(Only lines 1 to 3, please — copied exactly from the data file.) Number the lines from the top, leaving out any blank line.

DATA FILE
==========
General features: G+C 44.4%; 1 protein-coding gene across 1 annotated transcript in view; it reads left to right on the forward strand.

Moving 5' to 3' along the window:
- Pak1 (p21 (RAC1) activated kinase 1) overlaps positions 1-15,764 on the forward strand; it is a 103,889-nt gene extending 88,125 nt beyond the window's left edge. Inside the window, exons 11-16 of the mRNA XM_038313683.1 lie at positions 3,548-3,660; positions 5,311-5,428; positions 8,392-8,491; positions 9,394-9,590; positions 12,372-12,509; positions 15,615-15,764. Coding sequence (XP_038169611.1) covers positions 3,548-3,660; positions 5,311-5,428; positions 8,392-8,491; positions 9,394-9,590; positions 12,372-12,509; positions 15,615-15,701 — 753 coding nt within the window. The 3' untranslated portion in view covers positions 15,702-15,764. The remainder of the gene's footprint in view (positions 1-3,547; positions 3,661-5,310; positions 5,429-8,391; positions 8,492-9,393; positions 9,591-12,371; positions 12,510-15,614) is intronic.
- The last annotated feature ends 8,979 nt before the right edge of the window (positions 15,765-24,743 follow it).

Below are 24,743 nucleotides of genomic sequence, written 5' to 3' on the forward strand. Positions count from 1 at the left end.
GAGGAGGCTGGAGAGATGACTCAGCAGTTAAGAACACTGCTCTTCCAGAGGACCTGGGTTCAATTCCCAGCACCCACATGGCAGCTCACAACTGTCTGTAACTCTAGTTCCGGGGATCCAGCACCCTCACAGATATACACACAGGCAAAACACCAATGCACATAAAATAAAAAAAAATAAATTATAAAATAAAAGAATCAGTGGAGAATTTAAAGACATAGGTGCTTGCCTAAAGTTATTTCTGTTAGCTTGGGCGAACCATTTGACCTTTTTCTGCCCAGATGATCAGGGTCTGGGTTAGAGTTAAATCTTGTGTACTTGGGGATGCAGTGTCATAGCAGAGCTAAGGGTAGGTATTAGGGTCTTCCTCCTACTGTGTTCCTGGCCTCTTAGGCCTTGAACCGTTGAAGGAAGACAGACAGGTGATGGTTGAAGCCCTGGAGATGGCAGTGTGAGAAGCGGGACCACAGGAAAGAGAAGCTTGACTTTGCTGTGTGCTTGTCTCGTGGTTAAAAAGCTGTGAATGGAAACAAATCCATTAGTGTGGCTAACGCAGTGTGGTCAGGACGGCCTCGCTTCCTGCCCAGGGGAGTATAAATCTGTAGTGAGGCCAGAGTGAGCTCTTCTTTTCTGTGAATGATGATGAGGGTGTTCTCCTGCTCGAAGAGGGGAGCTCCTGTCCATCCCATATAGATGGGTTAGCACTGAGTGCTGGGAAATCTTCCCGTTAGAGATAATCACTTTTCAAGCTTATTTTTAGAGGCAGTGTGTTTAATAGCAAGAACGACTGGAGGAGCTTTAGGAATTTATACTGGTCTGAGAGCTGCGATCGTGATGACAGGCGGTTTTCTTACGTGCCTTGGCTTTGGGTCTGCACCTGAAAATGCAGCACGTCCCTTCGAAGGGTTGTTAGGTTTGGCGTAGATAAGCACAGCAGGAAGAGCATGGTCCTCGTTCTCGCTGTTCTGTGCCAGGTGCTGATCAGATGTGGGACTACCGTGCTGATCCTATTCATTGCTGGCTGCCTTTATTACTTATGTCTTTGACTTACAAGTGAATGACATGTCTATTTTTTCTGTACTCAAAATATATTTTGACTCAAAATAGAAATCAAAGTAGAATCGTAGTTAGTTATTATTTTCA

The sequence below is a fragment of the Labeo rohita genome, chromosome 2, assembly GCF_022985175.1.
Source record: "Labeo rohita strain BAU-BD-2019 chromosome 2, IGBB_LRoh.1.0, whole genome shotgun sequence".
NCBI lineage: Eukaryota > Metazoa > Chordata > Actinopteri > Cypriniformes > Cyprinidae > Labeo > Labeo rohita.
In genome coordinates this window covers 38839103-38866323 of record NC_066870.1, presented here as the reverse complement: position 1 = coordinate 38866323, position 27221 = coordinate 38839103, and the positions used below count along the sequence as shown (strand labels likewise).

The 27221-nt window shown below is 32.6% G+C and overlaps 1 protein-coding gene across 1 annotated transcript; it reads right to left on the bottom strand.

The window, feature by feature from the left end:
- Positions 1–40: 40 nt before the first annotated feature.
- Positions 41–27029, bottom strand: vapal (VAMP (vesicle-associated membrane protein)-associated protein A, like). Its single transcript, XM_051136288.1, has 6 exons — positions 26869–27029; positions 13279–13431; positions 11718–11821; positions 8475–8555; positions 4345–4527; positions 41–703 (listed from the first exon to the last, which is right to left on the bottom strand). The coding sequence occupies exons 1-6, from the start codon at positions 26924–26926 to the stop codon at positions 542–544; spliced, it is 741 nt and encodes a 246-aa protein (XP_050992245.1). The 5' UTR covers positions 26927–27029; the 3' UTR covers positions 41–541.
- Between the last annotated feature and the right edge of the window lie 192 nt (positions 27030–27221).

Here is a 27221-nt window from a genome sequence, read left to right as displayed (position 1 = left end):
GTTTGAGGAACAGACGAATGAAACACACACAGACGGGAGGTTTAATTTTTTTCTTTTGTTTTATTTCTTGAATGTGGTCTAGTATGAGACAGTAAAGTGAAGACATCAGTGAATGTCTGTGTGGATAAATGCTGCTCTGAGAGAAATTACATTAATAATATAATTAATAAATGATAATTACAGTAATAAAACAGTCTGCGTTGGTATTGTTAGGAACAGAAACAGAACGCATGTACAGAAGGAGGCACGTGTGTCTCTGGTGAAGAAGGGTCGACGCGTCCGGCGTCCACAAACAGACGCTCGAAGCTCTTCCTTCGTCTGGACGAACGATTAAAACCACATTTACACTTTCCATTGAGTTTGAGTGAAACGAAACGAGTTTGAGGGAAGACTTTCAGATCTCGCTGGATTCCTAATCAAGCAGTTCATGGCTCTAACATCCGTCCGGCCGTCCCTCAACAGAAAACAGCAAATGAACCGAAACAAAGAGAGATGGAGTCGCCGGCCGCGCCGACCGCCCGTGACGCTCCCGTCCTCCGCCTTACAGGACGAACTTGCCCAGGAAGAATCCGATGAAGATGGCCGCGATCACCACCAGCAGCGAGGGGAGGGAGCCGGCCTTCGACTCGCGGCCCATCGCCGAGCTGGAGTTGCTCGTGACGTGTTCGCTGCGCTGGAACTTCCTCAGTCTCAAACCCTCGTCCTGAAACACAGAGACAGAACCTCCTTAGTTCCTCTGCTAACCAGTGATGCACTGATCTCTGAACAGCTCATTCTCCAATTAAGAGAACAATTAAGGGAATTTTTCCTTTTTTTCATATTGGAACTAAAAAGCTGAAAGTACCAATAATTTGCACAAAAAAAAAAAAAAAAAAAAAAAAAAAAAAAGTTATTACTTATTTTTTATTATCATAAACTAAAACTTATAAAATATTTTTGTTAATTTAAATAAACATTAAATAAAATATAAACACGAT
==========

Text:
General features: G+C 44.4%; 1 protein-coding gene across 1 annotated transcript in view; it reads left to right on the forward strand.

Moving 5' to 3' along the window:
- Pak1 (p21 (RAC1) activated kinase 1) overlaps positions 1-15,764 on the forward strand; it is a 103,889-nt gene extending 88,125 nt beyond the window's left edge. Inside the window, exons 11-16 of the mRNA XM_038313683.1 lie at positions 3,548-3,660; positions 5,311-5,428; positions 8,392-8,491; positions 9,394-9,590; positions 12,372-12,509; positions 15,615-15,764. Coding sequence (XP_038169611.1) covers positions 3,548-3,660; positions 5,311-5,428; positions 8,392-8,491; positions 9,394-9,590; positions 12,372-12,509; positions 15,615-15,701 — 753 coding nt within the window. The 3' untranslated portion in view covers positions 15,702-15,764. The remainder of the gene's footprint in view (positions 1-3,547; positions 3,661-5,310; positions 5,429-8,391; positions 8,492-9,393; positions 9,591-12,371; positions 12,510-15,614) is intronic.